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SaskTel cries foul over wireless licence auction

The 700-MHz band is coveted because of its ability travel long distances and penetrate buildings with the use of fewer towers. Additionally, it is especially well-suited to facilitate data traffic which is skyrocketing as consumers stream video on smartphones.

RICARDO MORAES/REUTERS

The federal government is perpetuating a "myth" by suggesting an upcoming auction of wireless licences will benefit rural Canadians with improved cellular service, say top executives at one of this country's largest regional carriers.

Saskatchewan Telecommunications Holding Corp., or SaskTel, is Canada's last provincially owned telecom. It had roughly 612,000 mobile subscribers at the end of 2012 and is poised for more growth this year as its network expands into more rural communities. That growth, however, is dependent on SaskTel's ability to buy more spectrum licences – such as those for the 700 Megahertz frequency.

Competition for that spectrum is fierce. The 700-MHz band is coveted because of its ability travel long distances and penetrate buildings with the use of fewer towers. Additionally, it is especially well-suited to facilitate data traffic which is skyrocketing as consumers stream video on smartphones.

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But chief executive officer Ron Styles said Ottawa's rules for that auction, which is set to begin Nov. 19, will put regional carriers, such as SaskTel, at a disadvantage and could hurt competition. And despite government promises to provide rural residents with advanced wireless services, he says the rules provide no incentive for other carriers to expand into rural areas.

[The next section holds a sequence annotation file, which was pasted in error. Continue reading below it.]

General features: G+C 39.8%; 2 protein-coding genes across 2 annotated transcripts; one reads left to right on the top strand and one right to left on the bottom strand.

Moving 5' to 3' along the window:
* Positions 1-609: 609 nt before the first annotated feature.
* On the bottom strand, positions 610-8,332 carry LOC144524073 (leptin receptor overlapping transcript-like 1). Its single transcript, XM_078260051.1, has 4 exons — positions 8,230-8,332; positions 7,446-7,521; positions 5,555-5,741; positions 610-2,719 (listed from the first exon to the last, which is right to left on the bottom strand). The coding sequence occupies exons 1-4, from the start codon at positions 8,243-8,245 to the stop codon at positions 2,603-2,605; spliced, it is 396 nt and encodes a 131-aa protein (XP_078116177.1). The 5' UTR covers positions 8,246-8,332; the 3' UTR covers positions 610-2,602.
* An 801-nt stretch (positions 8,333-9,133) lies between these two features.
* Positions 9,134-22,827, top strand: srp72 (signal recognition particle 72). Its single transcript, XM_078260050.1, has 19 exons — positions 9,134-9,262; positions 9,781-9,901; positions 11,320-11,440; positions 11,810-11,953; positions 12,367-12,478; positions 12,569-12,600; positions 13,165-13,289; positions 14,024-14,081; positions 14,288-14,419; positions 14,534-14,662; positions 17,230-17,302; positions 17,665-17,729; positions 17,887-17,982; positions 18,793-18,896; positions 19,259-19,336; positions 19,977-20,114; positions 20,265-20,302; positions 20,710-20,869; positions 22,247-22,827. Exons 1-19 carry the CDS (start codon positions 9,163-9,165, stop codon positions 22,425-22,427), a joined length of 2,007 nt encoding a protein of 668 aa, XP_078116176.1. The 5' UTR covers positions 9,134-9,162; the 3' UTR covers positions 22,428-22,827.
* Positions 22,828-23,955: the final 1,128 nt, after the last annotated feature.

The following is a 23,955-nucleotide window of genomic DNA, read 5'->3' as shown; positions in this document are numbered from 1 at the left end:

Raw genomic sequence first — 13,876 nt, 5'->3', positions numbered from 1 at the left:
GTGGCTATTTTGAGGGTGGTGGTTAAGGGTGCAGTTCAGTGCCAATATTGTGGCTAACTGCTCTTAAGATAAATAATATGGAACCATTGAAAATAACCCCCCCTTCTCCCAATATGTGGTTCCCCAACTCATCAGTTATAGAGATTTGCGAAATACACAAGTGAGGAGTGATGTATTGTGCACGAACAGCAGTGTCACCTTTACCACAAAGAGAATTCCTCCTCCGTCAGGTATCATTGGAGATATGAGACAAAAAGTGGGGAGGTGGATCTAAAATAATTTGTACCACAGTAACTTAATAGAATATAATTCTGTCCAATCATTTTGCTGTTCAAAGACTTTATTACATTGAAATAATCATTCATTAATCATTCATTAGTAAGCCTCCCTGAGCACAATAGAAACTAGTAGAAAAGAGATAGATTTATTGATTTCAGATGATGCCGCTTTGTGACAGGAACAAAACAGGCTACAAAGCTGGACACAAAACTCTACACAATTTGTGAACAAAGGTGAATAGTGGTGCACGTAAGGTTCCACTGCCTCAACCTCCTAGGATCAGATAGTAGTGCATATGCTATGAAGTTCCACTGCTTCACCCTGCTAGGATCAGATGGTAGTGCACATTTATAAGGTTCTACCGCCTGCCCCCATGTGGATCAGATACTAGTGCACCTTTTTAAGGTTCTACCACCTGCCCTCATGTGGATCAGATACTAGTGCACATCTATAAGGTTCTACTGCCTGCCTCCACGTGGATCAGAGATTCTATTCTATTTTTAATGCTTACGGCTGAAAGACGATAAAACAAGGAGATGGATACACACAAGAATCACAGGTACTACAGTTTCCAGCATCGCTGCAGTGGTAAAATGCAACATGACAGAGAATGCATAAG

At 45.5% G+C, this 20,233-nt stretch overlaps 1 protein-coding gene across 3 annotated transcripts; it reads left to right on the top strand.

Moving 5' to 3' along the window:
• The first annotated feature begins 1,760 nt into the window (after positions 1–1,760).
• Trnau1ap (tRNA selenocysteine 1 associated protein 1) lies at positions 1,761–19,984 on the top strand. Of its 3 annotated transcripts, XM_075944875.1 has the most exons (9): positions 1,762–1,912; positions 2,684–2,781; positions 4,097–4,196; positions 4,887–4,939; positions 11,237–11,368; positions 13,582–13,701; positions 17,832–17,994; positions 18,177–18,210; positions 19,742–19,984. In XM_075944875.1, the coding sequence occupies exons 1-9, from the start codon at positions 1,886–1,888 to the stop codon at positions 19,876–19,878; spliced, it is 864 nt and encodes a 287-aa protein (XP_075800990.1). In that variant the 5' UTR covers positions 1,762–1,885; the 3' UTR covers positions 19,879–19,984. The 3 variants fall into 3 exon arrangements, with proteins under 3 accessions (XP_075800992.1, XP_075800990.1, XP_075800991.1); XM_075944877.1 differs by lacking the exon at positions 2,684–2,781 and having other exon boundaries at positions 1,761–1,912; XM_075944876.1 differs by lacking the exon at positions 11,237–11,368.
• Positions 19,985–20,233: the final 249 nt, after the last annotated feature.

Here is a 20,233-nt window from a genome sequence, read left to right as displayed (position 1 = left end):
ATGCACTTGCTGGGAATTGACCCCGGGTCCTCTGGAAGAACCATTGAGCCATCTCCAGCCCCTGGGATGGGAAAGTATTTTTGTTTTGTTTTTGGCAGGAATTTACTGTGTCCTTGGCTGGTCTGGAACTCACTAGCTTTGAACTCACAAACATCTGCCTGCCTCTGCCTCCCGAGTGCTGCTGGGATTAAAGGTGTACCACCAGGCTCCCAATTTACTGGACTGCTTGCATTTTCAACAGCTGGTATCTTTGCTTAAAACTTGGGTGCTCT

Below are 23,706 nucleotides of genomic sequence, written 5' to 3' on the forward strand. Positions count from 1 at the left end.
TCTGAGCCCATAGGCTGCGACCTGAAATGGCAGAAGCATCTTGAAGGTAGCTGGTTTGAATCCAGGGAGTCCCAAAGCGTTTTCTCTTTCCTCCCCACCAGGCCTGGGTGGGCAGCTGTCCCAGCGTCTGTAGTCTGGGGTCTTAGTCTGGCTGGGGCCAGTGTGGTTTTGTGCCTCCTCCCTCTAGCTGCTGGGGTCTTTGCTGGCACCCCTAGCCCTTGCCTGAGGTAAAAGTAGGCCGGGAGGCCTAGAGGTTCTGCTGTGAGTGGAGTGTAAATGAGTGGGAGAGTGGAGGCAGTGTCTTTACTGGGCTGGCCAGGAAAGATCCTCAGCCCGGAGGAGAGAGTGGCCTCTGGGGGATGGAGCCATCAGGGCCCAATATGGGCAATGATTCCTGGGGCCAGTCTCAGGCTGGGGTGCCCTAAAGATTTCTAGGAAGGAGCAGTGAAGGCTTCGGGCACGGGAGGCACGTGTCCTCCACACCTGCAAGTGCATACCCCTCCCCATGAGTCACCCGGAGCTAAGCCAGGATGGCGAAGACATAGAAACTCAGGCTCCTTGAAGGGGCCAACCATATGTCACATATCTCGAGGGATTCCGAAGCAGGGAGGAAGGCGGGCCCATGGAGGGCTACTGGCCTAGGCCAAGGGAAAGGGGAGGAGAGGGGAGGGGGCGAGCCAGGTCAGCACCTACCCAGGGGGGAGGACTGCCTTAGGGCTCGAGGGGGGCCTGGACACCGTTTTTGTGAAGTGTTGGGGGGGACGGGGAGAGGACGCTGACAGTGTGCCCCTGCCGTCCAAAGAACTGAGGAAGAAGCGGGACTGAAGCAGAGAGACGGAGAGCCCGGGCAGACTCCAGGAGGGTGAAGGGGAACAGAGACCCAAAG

Ottawa's goal of ensuring at least four carriers in every regional market is teetering toward collapse, with three other small carriers up for sale.

"It doesn't foster competition and it doesn't help with rural coverage," Mr. Styles said during an interview in downtown Toronto on Wednesday. He later added: "Give us a level playing field and we will play on it. But when it is tilted against us, don't try to tell me later on you're looking for competition."

John Meldrum, vice-president corporate counsel and regulatory affairs, was blunt: "You know they have a vision of four carriers, right? In Saskatchewan, we have four carriers, but if anything, this auction is going to hurt the fourth carrier. It doesn't make sense if your goal is to foster competition."

Although SaskTel controls 73 per cent of the province's wireless market, it says the auction is biased toward the larger carriers that it competes against, including Rogers Communications Inc., BCE Inc. and Telus Corp.

Industry Minister Christian Paradis, however, has said that rural coverage is a priority.

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